Have you ever thought about how dogs see the world? I’ve often wondered why Haley doesn’t seem to notice our resident chipmunk sitting on the edge of the porch during the day, even when I try to point him out to her. Yet, she’ll let me know that she sees something up ahead while we’re walking through our wooded neighborhood late at night. It always scares me a little bit when she alerts me to something lurking in the dark and I’m unable to see right away that it’s only a meandering cat or deer. Yes, our dogs definitely see the world differently than we do.
People used to think dogs were color-blind, but research has shown that dogs do see some colors, just not as many as we humans see. Here’s a quick refresher from science class to help explain why.
It’s All About the Rods and Cones
Humans and dogs both have photoreceptor cells called rods and cones in the retina of their eyes. Rods are more sensitive to changes in light and in detecting shapes and movement, but rods are not sensitive to color. Rods help us see when it’s dark but we’re basically color-blind in low-light conditions. Cones are better at detecting color and creating fine detail; it’s what we rely on in daylight to view all those amazing shades of color. Hang in there with me, all this scientific talk gets more interesting when you compare the rods and cones of the human eye to that of a dog’s eye.
We humans have three types of cones that are sensitive to the colors red, blue and green whereas dogs have only two types and they mostly see the colors yellow, blue and various shades of gray. The image below helps illustrate the comparison mapping of the color ranges.
Humans have 6 million cone cells compared to the 1.2 million that dogs have. We can see about a million different shades of color and all those colors help distinguish fine details in our surroundings. Dogs can only see about 10,000 different shades of color and far less detail because of their low number of cones. When it comes to comparing the number of rods, it’s a different story. Although it’s not known how many rods dogs have compared to our 120 million, we do know that a dog’s eye is about five times more sensitive to light, so perhaps they have five times more rods than we humans have.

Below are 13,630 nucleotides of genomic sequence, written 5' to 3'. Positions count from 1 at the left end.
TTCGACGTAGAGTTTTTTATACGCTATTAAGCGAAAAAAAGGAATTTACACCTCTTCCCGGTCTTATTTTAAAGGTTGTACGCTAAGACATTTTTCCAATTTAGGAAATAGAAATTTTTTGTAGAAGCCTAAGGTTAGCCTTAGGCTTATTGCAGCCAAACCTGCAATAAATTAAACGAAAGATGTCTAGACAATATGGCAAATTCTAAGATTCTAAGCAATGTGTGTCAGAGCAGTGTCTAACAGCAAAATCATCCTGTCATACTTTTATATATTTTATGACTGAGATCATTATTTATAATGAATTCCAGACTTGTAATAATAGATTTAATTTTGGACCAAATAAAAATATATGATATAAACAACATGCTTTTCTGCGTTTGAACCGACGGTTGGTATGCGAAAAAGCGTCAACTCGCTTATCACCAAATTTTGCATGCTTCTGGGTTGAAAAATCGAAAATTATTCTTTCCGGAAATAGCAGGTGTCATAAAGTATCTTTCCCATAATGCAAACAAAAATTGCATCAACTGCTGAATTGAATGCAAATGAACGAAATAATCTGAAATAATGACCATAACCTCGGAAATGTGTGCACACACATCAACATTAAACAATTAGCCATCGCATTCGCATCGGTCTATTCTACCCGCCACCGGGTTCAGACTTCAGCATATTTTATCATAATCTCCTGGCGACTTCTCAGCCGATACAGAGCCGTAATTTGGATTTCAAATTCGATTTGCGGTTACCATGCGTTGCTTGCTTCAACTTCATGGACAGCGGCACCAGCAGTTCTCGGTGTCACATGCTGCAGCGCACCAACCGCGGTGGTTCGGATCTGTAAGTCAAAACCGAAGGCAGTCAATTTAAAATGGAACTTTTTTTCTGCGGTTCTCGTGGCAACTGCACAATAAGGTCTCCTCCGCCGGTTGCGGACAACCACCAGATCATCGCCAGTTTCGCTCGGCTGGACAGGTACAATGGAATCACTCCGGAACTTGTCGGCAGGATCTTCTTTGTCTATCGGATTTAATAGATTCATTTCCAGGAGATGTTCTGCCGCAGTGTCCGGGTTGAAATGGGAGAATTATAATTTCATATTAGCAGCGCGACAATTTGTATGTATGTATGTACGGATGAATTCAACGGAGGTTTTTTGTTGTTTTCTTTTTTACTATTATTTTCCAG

What Colors Can My Dog See?
Researchers are pretty sure this is how dogs see color: Dogs don’t see shades of red or green. Reds appear to be dark gray to black. Orange, yellow and green appear to be different shades of yellow. Blue and violet colors appear as different shades of blue to blue-gray. Click on the picture below to view how your dog would likely see the image. Notice the difference in colors as well as the lack of detail dogs have. The green, red and orange toys tend to blend in with the grass but the blue toys are much easier to see.
Click the image below.
Practical things to consider about how your dog sees color.
I’ve never tried agility with Haley and have never owned hunting dogs, so I’m hoping some of you experts will weigh in with your opinions on those last two points.
Your Dog’s Vision Acuity
Another difference in how dogs see the world is they don’t have sharp distance vision. They are nearsighted to varying degrees but on average their vision is about 20/75 which is much worse than a typical human’s vision acuity. This could explain why your dog might not seem to recognize you or other family members at a distance. You appear as an outline of a figure until your dog approaches closer or perhaps he picks up your scent or recognizes your unique body movements. This is something to keep in mind when working on recall at a distance; some trainers even suggest using arm movements along with the recall command.
Check out the two images below to compare how your vision acuity likely compares to that of your dog’s vision acuity.
The Good News
If you’re starting to feel sorry for your dog, don’t worry. In some ways, your dog’s vision outperforms your own. Remember those rods? They play a big role in how dogs are able to see and hunt prey at night. Here are three amazing qualities about a dog’s eye.
Humans don’t necessarily see better than dogs, we just see differently. Even though we see more colors, details and have better distance vision, a dog’s sense of sight was designed to be efficient for hunting, especially at night.
If you feel bad that your dog doesn’t see as well as you, remember that dogs primarily “see” the world through their sense of smell. I’m sure our dogs would feel sorry for us if they knew how much we’re missing by not having the ability to experience so many varied aromas.
Have you noticed anything unique about your dog’s vision or how he sees the world?